If you are banning dance floors, standing, live music, etc., there’s no reason why bars and even nightclubs that have food be allowed the same ability to stay viable with outdoor seating and eventual 50% capacity as those with restaurant licenses if all operate under the same restrictions. It’s clear to me that’s why many states have banned bars in early phases, but that ignores that many bars in DC have tables and serve really good food.

Although many people will not like me even suggesting this, if it’s really a concern that you don’t want people just going out to drink with friends, do what several states have already done and require that food be purchased if alcohol is served to a customer. This would be consistent with the takeout/delivery alcohol flexibility but would allow taverns, nightclubs (DC9), and multipurpose facilities (The Hamilton) the ability to stay viable.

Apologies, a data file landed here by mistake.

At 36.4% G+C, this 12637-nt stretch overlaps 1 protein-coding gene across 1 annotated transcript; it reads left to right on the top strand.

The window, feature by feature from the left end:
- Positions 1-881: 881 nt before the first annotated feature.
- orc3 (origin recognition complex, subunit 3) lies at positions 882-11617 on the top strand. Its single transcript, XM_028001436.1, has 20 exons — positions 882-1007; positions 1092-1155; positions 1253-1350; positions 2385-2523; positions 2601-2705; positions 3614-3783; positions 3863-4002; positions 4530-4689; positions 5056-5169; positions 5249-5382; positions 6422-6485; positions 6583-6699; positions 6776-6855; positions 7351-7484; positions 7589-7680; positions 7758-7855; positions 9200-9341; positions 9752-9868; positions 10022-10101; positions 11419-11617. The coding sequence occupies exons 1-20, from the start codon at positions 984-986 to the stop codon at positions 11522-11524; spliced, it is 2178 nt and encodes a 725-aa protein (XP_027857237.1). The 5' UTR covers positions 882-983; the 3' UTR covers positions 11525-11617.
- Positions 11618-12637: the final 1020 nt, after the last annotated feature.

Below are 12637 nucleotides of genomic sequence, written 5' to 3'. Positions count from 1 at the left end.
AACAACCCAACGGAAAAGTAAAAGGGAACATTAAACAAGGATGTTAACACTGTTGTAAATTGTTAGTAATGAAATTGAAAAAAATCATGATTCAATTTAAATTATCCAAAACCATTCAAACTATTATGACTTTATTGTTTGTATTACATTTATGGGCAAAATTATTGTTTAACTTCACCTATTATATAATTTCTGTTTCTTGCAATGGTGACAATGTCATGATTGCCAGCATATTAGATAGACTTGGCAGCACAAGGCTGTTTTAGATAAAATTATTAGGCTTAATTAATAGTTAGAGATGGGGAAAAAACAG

3. If you find a workable standard for “substantial food component,” that excludes swath of licensees, allow liberal reclassification of licenses.

If somehow you are able to RBG a workable standard for “substantial food component” and for some reason restrict this to only restaurants and maybe some taverns on a case by case basis,  you must allow all liquor-serving establishments the ability to reclassify themselves temporarily to a restaurant liquor license, even if that means they will have to partner with a food truck or ghost kitchen to provide meals. The ReOpen DC committee suggested “Flexibility for food service establishments to change the type of license they hold within the food service category” but the  term “food service” is a DCRA basic business license term which seems to imply it’s suggesting that other types of licenses like caterers, deli’s, and food products can switch to restaurant; this should clarify that ABRA licensees can move to another license if it’s necessary to be open as a “restaurant.”

You still have time to make the guidelines and the order right. Make good use of it.